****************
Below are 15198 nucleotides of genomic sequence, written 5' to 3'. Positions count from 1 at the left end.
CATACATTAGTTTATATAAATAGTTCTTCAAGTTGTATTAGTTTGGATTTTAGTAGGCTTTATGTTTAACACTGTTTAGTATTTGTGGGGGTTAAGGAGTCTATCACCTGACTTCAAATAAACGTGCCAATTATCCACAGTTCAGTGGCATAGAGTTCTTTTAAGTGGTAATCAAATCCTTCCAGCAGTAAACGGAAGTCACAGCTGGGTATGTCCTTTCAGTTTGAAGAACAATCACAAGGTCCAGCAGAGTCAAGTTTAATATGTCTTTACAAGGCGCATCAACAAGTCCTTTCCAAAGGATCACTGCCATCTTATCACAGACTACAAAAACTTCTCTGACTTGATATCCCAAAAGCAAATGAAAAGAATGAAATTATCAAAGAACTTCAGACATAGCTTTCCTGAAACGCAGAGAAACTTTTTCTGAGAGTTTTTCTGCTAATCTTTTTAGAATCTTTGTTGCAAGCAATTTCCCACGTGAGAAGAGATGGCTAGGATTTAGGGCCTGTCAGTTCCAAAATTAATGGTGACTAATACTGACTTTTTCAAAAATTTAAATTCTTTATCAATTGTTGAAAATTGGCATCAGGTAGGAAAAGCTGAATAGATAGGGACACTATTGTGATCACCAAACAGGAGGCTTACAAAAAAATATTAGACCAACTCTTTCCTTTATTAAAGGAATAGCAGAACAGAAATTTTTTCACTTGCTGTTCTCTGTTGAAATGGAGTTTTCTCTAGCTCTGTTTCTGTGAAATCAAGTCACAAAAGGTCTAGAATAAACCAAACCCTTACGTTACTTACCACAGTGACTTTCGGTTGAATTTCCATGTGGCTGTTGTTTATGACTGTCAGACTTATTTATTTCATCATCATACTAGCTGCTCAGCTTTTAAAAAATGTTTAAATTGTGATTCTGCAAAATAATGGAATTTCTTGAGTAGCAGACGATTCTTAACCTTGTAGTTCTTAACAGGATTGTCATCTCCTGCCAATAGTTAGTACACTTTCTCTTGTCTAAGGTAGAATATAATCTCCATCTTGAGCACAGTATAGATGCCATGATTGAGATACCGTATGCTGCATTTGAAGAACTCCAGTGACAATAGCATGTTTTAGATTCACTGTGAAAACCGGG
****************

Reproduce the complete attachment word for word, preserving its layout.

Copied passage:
Below are 15198 nucleotides of genomic sequence, written 5' to 3'. Positions count from 1 at the left end.
CATACATTAGTTTATATAAATAGTTCTTCAAGTTGTATTAGTTTGGATTTTAGTAGGCTTTATGTTTAACACTGTTTAGTATTTGTGGGGGTTAAGGAGTCTATCACCTGACTTCAAATAAACGTGCCAATTATCCACAGTTCAGTGGCATAGAGTTCTTTTAAGTGGTAATCAAATCCTTCCAGCAGTAAACGGAAGTCACAGCTGGGTATGTCCTTTCAGTTTGAAGAACAATCACAAGGTCCAGCAGAGTCAAGTTTAATATGTCTTTACAAGGCGCATCAACAAGTCCTTTCCAAAGGATCACTGCCATCTTATCACAGACTACAAAAACTTCTCTGACTTGATATCCCAAAAGCAAATGAAAAGAATGAAATTATCAAAGAACTTCAGACATAGCTTTCCTGAAACGCAGAGAAACTTTTTCTGAGAGTTTTTCTGCTAATCTTTTTAGAATCTTTGTTGCAAGCAATTTCCCACGTGAGAAGAGATGGCTAGGATTTAGGGCCTGTCAGTTCCAAAATTAATGGTGACTAATACTGACTTTTTCAAAAATTTAAATTCTTTATCAATTGTTGAAAATTGGCATCAGGTAGGAAAAGCTGAATAGATAGGGACACTATTGTGATCACCAAACAGGAGGCTTACAAAAAAATATTAGACCAACTCTTTCCTTTATTAAAGGAATAGCAGAACAGAAATTTTTTCACTTGCTGTTCTCTGTTGAAATGGAGTTTTCTCTAGCTCTGTTTCTGTGAAATCAAGTCACAAAAGGTCTAGAATAAACCAAACCCTTACGTTACTTACCACAGTGACTTTCGGTTGAATTTCCATGTGGCTGTTGTTTATGACTGTCAGACTTATTTATTTCATCATCATACTAGCTGCTCAGCTTTTAAAAAATGTTTAAATTGTGATTCTGCAAAATAATGGAATTTCTTGAGTAGCAGACGATTCTTAACCTTGTAGTTCTTAACAGGATTGTCATCTCCTGCCAATAGTTAGTACACTTTCTCTTGTCTAAGGTAGAATATAATCTCCATCTTGAGCACAGTATAGATGCCATGATTGAGATACCGTATGCTGCATTTGAAGAACTCCAGTGACAATAGCATGTTTTAGATTCACTGTGAAAACCGGG